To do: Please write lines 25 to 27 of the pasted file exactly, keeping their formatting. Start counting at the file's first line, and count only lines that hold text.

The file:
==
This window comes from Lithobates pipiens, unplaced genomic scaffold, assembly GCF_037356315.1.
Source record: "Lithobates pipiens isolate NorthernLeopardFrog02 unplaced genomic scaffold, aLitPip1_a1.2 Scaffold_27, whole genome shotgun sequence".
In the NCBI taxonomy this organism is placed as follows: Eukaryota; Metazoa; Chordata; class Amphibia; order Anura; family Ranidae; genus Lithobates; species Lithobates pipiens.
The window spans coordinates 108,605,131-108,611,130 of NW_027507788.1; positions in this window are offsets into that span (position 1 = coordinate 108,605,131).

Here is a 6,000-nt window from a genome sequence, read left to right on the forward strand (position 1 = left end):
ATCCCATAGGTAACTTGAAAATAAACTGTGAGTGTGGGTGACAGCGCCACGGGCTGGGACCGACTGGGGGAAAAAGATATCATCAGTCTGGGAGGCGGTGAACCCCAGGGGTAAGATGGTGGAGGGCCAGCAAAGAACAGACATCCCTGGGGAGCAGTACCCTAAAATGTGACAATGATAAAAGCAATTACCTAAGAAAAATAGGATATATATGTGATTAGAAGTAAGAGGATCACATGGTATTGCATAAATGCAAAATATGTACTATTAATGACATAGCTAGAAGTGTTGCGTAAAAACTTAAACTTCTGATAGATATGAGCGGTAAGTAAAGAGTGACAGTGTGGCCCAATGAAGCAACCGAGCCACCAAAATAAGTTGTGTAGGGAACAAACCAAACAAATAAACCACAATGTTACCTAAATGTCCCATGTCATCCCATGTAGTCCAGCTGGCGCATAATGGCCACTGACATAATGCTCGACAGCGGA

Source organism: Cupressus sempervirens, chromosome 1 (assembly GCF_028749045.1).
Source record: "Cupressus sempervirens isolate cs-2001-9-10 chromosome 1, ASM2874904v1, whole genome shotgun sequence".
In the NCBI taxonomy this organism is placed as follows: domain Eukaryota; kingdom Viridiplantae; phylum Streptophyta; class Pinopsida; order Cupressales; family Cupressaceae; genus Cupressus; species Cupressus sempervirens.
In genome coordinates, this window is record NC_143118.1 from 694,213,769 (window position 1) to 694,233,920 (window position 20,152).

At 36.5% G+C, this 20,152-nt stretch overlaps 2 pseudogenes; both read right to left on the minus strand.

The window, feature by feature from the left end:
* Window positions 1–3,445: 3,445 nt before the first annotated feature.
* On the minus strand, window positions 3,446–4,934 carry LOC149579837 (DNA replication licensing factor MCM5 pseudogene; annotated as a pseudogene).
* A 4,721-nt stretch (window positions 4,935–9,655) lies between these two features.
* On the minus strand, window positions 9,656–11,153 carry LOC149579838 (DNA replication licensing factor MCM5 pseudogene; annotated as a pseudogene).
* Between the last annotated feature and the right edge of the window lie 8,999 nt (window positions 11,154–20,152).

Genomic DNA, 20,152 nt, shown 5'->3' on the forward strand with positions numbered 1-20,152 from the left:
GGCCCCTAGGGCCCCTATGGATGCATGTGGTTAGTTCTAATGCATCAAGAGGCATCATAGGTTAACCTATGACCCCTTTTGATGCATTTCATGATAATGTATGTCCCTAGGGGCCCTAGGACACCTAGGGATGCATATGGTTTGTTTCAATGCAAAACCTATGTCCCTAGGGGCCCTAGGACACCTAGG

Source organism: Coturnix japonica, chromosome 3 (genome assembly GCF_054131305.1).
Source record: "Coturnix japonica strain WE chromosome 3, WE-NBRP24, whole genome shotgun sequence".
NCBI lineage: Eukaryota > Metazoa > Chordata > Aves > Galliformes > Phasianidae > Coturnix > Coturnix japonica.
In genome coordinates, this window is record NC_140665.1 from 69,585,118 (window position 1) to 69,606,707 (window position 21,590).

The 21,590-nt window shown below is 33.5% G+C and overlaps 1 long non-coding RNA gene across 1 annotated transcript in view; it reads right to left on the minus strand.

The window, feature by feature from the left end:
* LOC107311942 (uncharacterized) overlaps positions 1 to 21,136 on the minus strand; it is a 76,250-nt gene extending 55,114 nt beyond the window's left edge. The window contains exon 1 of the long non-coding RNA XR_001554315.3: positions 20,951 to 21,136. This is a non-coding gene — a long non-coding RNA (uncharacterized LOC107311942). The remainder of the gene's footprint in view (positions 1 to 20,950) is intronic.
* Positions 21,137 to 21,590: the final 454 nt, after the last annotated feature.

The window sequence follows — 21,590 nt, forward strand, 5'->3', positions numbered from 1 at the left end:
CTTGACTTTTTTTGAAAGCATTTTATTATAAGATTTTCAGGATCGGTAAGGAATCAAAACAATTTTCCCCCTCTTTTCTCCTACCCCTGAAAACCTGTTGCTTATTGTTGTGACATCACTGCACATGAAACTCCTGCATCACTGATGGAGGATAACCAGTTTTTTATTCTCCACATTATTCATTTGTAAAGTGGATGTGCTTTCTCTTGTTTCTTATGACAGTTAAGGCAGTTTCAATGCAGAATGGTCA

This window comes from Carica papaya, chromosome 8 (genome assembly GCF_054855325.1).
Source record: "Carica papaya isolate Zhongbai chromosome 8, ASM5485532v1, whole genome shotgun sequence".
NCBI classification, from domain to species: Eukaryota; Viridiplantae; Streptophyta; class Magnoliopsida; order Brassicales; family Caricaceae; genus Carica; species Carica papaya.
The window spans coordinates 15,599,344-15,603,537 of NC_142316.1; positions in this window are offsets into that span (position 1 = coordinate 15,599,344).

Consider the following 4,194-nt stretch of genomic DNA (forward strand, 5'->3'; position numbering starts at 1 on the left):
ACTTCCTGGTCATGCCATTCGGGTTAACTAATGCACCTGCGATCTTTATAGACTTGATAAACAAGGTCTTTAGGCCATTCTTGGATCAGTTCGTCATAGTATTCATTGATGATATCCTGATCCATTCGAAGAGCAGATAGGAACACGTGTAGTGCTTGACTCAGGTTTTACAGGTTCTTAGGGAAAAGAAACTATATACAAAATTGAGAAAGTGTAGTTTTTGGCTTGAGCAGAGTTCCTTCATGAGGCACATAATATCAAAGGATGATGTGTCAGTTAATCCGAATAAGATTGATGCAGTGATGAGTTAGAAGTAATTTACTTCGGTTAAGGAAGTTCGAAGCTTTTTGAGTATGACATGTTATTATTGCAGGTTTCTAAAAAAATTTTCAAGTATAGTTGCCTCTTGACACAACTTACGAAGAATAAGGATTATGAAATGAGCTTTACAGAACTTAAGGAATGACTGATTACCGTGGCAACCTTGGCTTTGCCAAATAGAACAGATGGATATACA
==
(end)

The window, feature by feature from the left end:
* LOC107311942 (uncharacterized) overlaps positions 1 to 21,136 on the minus strand; it is a 76,250-nt gene extending 55,114 nt beyond the window's left edge. The window contains exon 1 of the long non-coding RNA XR_001554315.3: positions 20,951 to 21,136. This is a non-coding gene — a long non-coding RNA (uncharacterized LOC107311942). The remainder of the gene's footprint in view (positions 1 to 20,950) is intronic.
* Positions 21,137 to 21,590: the final 454 nt, after the last annotated feature.